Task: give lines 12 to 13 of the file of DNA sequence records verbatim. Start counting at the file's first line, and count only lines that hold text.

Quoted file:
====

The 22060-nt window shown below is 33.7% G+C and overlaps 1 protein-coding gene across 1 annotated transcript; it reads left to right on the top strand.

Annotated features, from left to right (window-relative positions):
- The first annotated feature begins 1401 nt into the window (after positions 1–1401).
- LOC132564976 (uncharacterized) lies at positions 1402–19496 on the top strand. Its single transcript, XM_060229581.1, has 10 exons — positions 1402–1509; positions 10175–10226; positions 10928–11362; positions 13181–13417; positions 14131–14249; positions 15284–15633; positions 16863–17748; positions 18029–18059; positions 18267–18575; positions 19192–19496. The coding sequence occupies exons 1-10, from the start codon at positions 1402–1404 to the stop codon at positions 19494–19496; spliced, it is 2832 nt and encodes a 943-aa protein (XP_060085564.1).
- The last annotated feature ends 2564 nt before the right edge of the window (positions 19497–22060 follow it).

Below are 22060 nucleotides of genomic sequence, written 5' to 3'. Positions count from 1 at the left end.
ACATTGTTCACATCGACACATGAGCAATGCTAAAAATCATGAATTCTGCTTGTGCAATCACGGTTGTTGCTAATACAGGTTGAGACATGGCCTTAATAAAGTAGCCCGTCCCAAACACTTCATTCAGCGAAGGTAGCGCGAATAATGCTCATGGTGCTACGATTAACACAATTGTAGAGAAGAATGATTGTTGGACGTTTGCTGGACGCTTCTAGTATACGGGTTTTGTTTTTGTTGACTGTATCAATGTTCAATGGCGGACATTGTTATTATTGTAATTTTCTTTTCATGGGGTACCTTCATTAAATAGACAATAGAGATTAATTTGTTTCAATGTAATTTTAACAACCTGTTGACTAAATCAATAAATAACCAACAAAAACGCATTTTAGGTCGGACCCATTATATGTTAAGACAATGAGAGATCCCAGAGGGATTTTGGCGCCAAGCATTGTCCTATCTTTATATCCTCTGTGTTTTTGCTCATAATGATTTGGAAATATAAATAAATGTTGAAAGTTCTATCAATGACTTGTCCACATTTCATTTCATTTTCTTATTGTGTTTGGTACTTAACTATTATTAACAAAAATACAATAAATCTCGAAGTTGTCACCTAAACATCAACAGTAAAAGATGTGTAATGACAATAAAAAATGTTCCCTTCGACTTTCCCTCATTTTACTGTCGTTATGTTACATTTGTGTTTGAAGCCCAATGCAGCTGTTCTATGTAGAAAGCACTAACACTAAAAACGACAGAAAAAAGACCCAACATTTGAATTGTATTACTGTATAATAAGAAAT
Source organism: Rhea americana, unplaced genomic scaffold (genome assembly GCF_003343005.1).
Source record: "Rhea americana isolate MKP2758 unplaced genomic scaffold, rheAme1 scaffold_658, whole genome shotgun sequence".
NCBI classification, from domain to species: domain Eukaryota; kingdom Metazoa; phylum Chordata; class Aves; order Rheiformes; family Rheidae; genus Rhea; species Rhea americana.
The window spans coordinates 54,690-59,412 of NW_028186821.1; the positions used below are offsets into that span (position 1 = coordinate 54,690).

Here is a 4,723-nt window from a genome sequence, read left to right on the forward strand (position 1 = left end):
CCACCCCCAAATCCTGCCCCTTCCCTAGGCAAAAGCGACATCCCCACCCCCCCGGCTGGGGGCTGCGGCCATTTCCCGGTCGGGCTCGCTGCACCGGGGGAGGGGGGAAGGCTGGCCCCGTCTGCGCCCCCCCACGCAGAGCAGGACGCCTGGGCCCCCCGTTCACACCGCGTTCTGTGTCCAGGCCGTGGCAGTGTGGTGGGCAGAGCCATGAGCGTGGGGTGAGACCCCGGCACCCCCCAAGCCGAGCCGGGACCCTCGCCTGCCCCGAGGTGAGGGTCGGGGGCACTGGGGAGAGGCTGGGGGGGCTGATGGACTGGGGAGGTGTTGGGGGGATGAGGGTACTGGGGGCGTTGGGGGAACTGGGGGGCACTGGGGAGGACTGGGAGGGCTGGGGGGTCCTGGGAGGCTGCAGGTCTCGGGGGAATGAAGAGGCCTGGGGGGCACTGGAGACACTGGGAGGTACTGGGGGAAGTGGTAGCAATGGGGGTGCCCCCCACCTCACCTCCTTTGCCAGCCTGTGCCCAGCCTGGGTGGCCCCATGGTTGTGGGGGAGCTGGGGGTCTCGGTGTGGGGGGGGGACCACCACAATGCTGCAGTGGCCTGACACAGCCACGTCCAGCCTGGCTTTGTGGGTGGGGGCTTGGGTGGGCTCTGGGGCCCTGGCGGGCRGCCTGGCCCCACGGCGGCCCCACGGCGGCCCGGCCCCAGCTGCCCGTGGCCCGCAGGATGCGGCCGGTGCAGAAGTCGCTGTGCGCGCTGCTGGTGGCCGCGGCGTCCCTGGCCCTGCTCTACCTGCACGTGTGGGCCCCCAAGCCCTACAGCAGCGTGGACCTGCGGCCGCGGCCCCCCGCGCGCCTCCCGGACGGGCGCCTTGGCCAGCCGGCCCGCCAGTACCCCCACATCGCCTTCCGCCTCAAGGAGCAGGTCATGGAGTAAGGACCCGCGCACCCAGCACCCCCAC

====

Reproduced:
Here is a 4,723-nt window from a genome sequence, read left to right on the forward strand (position 1 = left end):
CCACCCCCAAATCCTGCCCCTTCCCTAGGCAAAAGCGACATCCCCACCCCCCCGGCTGGGGGCTGCGGCCATTTCCCGGTCGGGCTCGCTGCACCGGGGGAGGGGGGAAGGCTGGCCCCGTCTGCGCCCCCCCACGCAGAGCAGGACGCCTGGGCCCCCCGTTCACACCGCGTTCTGTGTCCAGGCCGTGGCAGTGTGGTGGGCAGAGCCATGAGCGTGGGGTGAGACCCCGGCACCCCCCAAGCCGAGCCGGGACCCTCGCCTGCCCCGAGGTGAGGGTCGGGGGCACTGGGGAGAGGCTGGGGGGGCTGATGGACTGGGGAGGTGTTGGGGGGATGAGGGTACTGGGGGCGTTGGGGGAACTGGGGGGCACTGGGGAGGACTGGGAGGGCTGGGGGGTCCTGGGAGGCTGCAGGTCTCGGGGGAATGAAGAGGCCTGGGGGGCACTGGAGACACTGGGAGGTACTGGGGGAAGTGGTAGCAATGGGGGTGCCCCCCACCTCACCTCCTTTGCCAGCCTGTGCCCAGCCTGGGTGGCCCCATGGTTGTGGGGGAGCTGGGGGTCTCGGTGTGGGGGGGGGACCACCACAATGCTGCAGTGGCCTGACACAGCCACGTCCAGCCTGGCTTTGTGGGTGGGGGCTTGGGTGGGCTCTGGGGCCCTGGCGGGCRGCCTGGCCCCACGGCGGCCCCACGGCGGCCCGGCCCCAGCTGCCCGTGGCCCGCAGGATGCGGCCGGTGCAGAAGTCGCTGTGCGCGCTGCTGGTGGCCGCGGCGTCCCTGGCCCTGCTCTACCTGCACGTGTGGGCCCCCAAGCCCTACAGCAGCGTGGACCTGCGGCCGCGGCCCCCCGCGCGCCTCCCGGACGGGCGCCTTGGCCAGCCGGCCCGCCAGTACCCCCACATCGCCTTCCGCCTCAAGGAGCAGGTCATGGAGTAAGGACCCGCGCACCCAGCACCCCCAC